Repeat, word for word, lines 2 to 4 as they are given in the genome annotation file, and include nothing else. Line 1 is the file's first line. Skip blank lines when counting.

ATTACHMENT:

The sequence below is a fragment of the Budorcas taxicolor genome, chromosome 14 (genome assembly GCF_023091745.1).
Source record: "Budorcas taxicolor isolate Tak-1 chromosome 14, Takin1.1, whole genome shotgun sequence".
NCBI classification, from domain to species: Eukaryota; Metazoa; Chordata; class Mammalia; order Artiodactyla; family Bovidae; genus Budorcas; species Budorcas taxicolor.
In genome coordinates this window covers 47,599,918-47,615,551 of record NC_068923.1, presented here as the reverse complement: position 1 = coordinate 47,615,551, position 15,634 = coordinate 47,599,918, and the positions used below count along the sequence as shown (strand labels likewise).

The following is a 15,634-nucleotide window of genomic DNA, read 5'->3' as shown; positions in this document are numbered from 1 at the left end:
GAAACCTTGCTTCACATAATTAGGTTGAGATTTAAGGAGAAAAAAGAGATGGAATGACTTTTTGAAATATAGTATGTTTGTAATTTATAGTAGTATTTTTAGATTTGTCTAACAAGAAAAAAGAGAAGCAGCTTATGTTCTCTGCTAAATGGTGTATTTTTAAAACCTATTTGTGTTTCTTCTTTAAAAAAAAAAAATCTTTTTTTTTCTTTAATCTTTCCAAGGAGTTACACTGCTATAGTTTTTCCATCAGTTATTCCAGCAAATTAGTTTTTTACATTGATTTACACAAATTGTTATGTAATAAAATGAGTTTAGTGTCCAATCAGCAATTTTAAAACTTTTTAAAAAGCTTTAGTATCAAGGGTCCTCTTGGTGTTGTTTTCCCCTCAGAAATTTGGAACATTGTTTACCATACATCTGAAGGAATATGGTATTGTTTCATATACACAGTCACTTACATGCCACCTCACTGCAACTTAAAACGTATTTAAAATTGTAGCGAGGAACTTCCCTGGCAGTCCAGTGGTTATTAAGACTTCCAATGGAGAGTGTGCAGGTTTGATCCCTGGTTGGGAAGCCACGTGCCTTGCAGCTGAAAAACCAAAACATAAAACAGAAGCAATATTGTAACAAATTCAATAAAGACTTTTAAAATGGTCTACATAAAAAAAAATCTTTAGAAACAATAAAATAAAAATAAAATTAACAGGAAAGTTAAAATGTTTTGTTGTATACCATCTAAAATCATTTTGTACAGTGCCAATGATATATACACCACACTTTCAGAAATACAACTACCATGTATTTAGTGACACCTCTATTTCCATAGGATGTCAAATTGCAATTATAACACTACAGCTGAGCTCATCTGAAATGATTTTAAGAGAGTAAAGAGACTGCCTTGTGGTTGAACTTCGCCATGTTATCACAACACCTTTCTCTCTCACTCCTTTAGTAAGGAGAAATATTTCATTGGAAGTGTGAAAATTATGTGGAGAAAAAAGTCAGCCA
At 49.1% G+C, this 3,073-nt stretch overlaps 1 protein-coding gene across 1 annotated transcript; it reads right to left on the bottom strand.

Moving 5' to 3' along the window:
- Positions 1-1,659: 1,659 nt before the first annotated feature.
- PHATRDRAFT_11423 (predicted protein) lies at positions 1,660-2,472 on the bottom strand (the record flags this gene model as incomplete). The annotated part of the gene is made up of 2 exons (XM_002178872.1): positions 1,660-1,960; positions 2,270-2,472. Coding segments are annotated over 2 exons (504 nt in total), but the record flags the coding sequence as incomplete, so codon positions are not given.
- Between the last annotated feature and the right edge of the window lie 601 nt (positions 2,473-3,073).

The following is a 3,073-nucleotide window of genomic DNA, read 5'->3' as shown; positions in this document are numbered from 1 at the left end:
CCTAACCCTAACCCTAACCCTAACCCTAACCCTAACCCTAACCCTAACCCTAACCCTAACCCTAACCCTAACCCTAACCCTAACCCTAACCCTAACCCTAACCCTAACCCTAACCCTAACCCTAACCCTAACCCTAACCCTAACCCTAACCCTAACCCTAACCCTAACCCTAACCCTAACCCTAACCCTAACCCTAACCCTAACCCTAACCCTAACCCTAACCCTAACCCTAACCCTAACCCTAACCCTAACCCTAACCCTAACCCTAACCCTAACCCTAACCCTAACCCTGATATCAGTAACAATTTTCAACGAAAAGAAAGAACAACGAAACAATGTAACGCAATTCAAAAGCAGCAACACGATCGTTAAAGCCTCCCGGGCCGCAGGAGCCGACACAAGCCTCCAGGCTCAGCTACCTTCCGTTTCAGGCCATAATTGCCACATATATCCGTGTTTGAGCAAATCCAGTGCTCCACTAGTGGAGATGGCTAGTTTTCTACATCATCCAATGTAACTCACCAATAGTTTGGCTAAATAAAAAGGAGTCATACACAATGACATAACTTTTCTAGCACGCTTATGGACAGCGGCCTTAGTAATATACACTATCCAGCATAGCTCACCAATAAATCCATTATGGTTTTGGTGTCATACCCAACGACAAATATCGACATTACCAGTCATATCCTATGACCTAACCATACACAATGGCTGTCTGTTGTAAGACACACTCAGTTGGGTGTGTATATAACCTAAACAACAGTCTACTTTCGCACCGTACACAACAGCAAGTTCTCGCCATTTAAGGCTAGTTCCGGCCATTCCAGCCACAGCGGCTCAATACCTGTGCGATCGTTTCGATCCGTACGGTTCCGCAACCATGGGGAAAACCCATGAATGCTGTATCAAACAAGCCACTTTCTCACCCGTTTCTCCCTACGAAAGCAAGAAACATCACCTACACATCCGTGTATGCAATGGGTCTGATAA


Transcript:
Source record: "Budorcas taxicolor isolate Tak-1 chromosome 14, Takin1.1, whole genome shotgun sequence".
NCBI classification, from domain to species: Eukaryota; Metazoa; Chordata; class Mammalia; order Artiodactyla; family Bovidae; genus Budorcas; species Budorcas taxicolor.
In genome coordinates this window covers 47,599,918-47,615,551 of record NC_068923.1, presented here as the reverse complement: position 1 = coordinate 47,615,551, position 15,634 = coordinate 47,599,918, and the positions used below count along the sequence as shown (strand labels likewise).